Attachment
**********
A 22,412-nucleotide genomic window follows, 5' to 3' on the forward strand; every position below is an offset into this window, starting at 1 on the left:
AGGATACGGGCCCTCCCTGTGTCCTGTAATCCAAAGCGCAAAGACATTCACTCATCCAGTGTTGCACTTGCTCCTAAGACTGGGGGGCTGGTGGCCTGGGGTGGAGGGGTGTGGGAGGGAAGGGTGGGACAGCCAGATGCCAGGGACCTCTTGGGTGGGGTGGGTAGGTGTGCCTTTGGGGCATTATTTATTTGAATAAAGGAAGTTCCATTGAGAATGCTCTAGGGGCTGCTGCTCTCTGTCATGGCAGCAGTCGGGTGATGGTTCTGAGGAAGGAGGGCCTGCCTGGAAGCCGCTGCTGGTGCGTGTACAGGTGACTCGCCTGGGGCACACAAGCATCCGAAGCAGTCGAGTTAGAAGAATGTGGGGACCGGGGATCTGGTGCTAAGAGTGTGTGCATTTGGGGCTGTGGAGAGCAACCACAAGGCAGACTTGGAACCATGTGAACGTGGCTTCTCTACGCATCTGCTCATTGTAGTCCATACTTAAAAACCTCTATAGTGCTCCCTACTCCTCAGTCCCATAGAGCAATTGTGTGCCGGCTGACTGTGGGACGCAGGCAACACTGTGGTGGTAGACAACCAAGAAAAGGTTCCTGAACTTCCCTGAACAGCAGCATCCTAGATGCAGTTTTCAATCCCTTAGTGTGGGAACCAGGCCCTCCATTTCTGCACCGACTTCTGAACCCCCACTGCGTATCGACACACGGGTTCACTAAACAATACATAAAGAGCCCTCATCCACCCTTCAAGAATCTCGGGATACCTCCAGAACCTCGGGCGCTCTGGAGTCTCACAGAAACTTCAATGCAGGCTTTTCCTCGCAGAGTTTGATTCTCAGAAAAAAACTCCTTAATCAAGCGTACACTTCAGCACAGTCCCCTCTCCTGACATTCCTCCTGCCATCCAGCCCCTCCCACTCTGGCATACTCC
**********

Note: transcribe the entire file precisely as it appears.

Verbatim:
A 22,412-nucleotide genomic window follows, 5' to 3' on the forward strand; every position below is an offset into this window, starting at 1 on the left:
AGGATACGGGCCCTCCCTGTGTCCTGTAATCCAAAGCGCAAAGACATTCACTCATCCAGTGTTGCACTTGCTCCTAAGACTGGGGGGCTGGTGGCCTGGGGTGGAGGGGTGTGGGAGGGAAGGGTGGGACAGCCAGATGCCAGGGACCTCTTGGGTGGGGTGGGTAGGTGTGCCTTTGGGGCATTATTTATTTGAATAAAGGAAGTTCCATTGAGAATGCTCTAGGGGCTGCTGCTCTCTGTCATGGCAGCAGTCGGGTGATGGTTCTGAGGAAGGAGGGCCTGCCTGGAAGCCGCTGCTGGTGCGTGTACAGGTGACTCGCCTGGGGCACACAAGCATCCGAAGCAGTCGAGTTAGAAGAATGTGGGGACCGGGGATCTGGTGCTAAGAGTGTGTGCATTTGGGGCTGTGGAGAGCAACCACAAGGCAGACTTGGAACCATGTGAACGTGGCTTCTCTACGCATCTGCTCATTGTAGTCCATACTTAAAAACCTCTATAGTGCTCCCTACTCCTCAGTCCCATAGAGCAATTGTGTGCCGGCTGACTGTGGGACGCAGGCAACACTGTGGTGGTAGACAACCAAGAAAAGGTTCCTGAACTTCCCTGAACAGCAGCATCCTAGATGCAGTTTTCAATCCCTTAGTGTGGGAACCAGGCCCTCCATTTCTGCACCGACTTCTGAACCCCCACTGCGTATCGACACACGGGTTCACTAAACAATACATAAAGAGCCCTCATCCACCCTTCAAGAATCTCGGGATACCTCCAGAACCTCGGGCGCTCTGGAGTCTCACAGAAACTTCAATGCAGGCTTTTCCTCGCAGAGTTTGATTCTCAGAAAAAAACTCCTTAATCAAGCGTACACTTCAGCACAGTCCCCTCTCCTGACATTCCTCCTGCCATCCAGCCCCTCCCACTCTGGCATACTCC